What is the recommended way to define a variable inside a document and retrieve its value later?

I've googled several different solutions, usually about ~10 lines long. I was wondering, that there must be a shorter way of doing something like this (Pseudocode):

\setvalue(VARIABLE1){foo foo bar}

and later in the document


I've also seen solutions that include defining a new command, but what if that command is already used inside another package? That doesn't really seem like an independent solution.

  • As noted in my answer, newcommands can't conflict with an existing command without telling you. LaTeX doesn't let you overwrite with it. – qubyte Dec 4 '11 at 19:00
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    Define a macro with \newcommand after loading all packages. Redefine it with \renewcommand in the middle of document. That's what you need I think. Confliction will produce an error when you use \newcommand, don't worry. And the most answers below by now are overkill, especially for a newcomer. – Leo Liu Dec 5 '11 at 2:30
  • If the stored value is a box, maybe \saveboxand friends can help? I've noticed also xsavebox package, but i haven't tried it. – Alexey Mar 9 at 14:23

Well, I know it's not what you want, but the standard route is either with a def or a newcommand. The problem that you've touched on is the global namespace. If you use newcommand it will tell you if the command is already set (as an error in compilation which will name the offending newcommand attempt), protecting you from these issues.

% Set your new variable. In this case it will be 
% called "\MyNewVariable" and the value will be "hello".

% Use to get the variable.

If you could prepend them all with your name or some other mnemonic, then you're unlikely to get clashes. This mnemonic then behaves as your own (sort of) namespace.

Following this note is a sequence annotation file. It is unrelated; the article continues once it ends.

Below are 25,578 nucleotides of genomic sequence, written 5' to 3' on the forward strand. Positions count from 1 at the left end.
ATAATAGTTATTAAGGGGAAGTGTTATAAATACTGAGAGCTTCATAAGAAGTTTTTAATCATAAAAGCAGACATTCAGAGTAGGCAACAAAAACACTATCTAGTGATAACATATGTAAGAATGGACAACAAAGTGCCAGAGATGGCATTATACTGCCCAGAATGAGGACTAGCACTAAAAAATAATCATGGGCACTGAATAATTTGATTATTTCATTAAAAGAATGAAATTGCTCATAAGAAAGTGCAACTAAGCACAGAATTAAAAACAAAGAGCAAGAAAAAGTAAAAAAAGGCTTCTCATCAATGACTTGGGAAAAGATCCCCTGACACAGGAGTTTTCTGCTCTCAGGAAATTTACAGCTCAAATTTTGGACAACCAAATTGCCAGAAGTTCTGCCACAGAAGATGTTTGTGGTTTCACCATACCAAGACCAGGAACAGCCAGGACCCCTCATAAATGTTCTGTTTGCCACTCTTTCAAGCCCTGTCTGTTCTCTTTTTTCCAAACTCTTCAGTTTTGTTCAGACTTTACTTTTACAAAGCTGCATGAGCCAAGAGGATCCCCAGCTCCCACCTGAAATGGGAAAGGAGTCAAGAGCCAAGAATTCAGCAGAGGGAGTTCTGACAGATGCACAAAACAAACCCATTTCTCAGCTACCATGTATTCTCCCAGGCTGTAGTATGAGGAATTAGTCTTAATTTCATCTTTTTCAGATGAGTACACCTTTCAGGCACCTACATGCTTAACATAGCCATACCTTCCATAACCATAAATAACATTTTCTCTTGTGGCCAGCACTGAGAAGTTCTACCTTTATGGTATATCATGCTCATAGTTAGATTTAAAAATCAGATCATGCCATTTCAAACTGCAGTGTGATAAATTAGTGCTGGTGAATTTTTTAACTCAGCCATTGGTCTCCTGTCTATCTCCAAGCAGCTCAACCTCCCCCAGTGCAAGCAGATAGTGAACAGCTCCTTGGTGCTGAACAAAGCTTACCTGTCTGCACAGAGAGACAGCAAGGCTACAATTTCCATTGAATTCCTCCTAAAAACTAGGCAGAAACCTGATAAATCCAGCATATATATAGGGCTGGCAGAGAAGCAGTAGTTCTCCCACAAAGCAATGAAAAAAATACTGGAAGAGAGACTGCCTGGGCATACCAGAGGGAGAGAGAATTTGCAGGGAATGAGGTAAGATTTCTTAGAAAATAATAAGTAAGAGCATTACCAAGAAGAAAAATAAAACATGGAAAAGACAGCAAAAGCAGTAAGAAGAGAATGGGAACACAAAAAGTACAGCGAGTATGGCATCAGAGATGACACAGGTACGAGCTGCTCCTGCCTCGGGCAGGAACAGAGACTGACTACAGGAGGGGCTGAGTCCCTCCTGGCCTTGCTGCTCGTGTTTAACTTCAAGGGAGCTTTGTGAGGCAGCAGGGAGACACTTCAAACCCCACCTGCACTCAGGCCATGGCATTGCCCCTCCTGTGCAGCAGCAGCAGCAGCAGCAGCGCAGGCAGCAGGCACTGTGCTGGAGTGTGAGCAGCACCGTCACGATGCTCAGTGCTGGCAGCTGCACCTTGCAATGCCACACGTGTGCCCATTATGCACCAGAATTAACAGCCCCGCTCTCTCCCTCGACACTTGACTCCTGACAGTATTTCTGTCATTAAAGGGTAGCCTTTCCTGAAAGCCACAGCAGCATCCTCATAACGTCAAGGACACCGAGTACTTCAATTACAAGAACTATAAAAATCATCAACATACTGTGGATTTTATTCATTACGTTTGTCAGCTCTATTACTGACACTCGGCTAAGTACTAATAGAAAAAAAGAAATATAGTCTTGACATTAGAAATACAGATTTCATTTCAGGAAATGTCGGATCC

Assuming that the first instance of your variable is set with a newcommand without raising an error, then a renewcommand can be used to alter that variable later.

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  • As I said, probably not what you're looking for, but it is minimal. – qubyte Dec 4 '11 at 18:18

Sounds like you're looking for a key-value system. May I suggest pgfkeys? Including Yiannis' idea of using properties for each variable, I'd do it like this:


  /variables/#1.is family,
  /variables/#1.unknown/.style = {\pgfkeyscurrentpath/\pgfkeyscurrentname/.initial = ##1}


 \setvalue{VARIABLE1 = foo foo bar}

 \setvalue{test/property = 12}

Less than ten lines, even counting the ones that have only braces. The operation is very simple: pgfkeys stores variables as "files" in "directories"; I've decided that yours should be in the /variables directory, so not in the global namespace. (By the way, pgfkeys keys never conflict with normal macro names, so its "global namespace" is different from the macros namespace.)

The \setvalue macro just changes directory appropriately and then calls your assignment. The \getvalue macro retrieves the variable from the correct directory.

The only trick is that in pgfkeys, a key needs to be "known" before it is assigned, or else you have to call it as key/.initial = value. Since I don't want to force you to write that, I created a "handler" for unknown variables that just adds this piece of code behind the scenes.

You declare a variable with properties using \declare{variable/}, and then you can use variable/property as a variable name in \setvalue (you can also use variable/ as a default directory, so write

\setvalue{variable, property 1 = value 1, property 2 = value 2}

which is convenient). The \declare macro just sets up the unknown handler for the "directory" /variables/variable/ (which means that the cryptic line \declare{} at the beginning sets up the /variables/ directory itself).

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  • 2
    It seems that you have a small typo in your definition of setvalue/getvalue. Your code as is worked for me with \declare{}, but returned error while \setvalue with \declare{abc}. It workes well though when I corrected setvalue to: \newcommand{\setvalue}[1]{\pgfkeys{/variables/#1}}. – Artem Pelenitsyn Jul 24 '14 at 18:19